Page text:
“Do you need someone to carry your bags?” is the most common version of the question I hear when friends and other readers learn I’m headed out on a trip to gather information, photos and video for The News-Herald. Usually that’s not an option since writers are invited on press trips by those hosting them and the trips are not open to the public.
Usually they’re so quick and busy that no one would really want to spend their vacation that way.
Exceptions don’t happen often, but my upcoming culinary voyage among Adriatic islands off Croatia is one of them.
And you’re invited.
This is not a traditional press trip.
ROW International has chartered the four-masted, 110-foot sailing yacht Romanca for the Sept. 15 to 26 voyage. We meet in Dubrovnik and end in Split with guided tours and hotel nights in each city. Overnights in between are on the yacht in shared accommodations. I don’t yet know who my roommate will be, but I’m assured she will be female.
Days will be spent visiting oyster beds and the people who tend them, seeing cheese, olive oil and wine being made and partaking of freshly harvested foods prepared as the folks on each island have made them for centuries. It's said to be some of the finest cuisine in the world, often flavored with the thyme, sage and capers growing in the dark red soil. We’ll hike among ancient ruins and lavender fields from our port to many of our destinations, enjoying the scenery and sights along the way with native guides. One of them will even give us Croatian lessons.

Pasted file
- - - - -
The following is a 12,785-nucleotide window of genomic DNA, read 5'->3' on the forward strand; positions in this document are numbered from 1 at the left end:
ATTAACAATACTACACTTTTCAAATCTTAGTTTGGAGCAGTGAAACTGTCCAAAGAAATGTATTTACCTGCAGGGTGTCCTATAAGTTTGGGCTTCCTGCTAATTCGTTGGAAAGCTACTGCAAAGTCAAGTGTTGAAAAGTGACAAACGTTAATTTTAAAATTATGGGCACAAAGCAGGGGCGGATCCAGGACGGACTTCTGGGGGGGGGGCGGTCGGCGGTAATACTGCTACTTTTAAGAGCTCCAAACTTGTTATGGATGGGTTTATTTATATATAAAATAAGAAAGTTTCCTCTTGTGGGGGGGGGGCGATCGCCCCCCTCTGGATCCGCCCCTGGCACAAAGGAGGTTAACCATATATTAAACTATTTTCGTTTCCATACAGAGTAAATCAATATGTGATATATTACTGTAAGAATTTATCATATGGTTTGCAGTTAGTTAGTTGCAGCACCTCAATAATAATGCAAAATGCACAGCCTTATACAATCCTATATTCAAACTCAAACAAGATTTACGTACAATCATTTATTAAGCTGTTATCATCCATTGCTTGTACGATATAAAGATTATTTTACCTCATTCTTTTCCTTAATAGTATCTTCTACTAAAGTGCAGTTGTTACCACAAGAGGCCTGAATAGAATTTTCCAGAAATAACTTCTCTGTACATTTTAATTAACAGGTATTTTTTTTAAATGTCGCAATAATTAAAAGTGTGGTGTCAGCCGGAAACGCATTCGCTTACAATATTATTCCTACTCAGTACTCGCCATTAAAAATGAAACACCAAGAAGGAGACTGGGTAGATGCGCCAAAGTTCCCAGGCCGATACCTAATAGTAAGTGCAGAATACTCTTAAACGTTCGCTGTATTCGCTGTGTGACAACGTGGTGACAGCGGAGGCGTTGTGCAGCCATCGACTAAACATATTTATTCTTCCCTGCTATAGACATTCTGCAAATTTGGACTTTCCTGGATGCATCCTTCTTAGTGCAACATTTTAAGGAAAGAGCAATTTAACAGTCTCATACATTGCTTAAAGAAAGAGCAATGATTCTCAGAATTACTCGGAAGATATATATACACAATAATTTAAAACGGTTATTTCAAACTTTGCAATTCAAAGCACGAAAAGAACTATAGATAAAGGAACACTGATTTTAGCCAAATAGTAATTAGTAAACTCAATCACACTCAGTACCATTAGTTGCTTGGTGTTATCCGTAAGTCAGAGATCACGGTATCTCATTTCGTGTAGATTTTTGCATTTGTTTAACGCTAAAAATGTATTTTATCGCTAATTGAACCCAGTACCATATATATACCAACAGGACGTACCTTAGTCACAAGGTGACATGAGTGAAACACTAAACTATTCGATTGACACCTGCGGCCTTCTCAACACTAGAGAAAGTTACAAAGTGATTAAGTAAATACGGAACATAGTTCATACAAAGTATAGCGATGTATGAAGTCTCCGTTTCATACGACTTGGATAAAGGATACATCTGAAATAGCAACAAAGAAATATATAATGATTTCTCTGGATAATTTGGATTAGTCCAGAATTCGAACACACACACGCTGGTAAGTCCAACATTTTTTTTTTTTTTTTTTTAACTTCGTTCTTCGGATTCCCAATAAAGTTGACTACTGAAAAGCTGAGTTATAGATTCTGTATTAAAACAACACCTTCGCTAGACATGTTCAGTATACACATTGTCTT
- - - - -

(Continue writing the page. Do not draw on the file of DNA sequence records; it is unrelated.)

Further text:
We’ll visit ancient villages, such as Korcula, which is shown here. It’s famous for being the birthplace of Marco Polo and is highly regarded both for its olive oil and a luscious white wine called Grk.
It’s prime time in September along the Dalmatian Coast, with sea temperatures in the 70s and daytime highs in the 80s. ROW founder Peter Grub, who has nurtured relationships on these islands since 1988, will be along this time to show us his favorite swimming spots.
These coastlines are across the sea from Italy and have experienced years of both Venetian and Ottoman occupation which has influenced everything from cuisine to dialects.
We’ll be following an itinerary, which you can see at http://www.rowadventures.com/Yacht-Croatia-Culinary, so we’ll be motoring much of the time. Those who sail know that it’s difficult to keep to a schedule when following the wind.
If you haven’t sailed before you need to know that the experience is more like luxury camping than any cruise. The packing list sent to those who book is telling. It recommends ear plugs, (which I always pack anyway) saying “helpful at night in cities or aboard yacht if your neighbor snores.”
If you’re aboard you’ll be a part of my stories, which will run in the November travel section. The website has details about prices and booking.
See you there!
Labels: Croatian islands, culinary voyage, yacht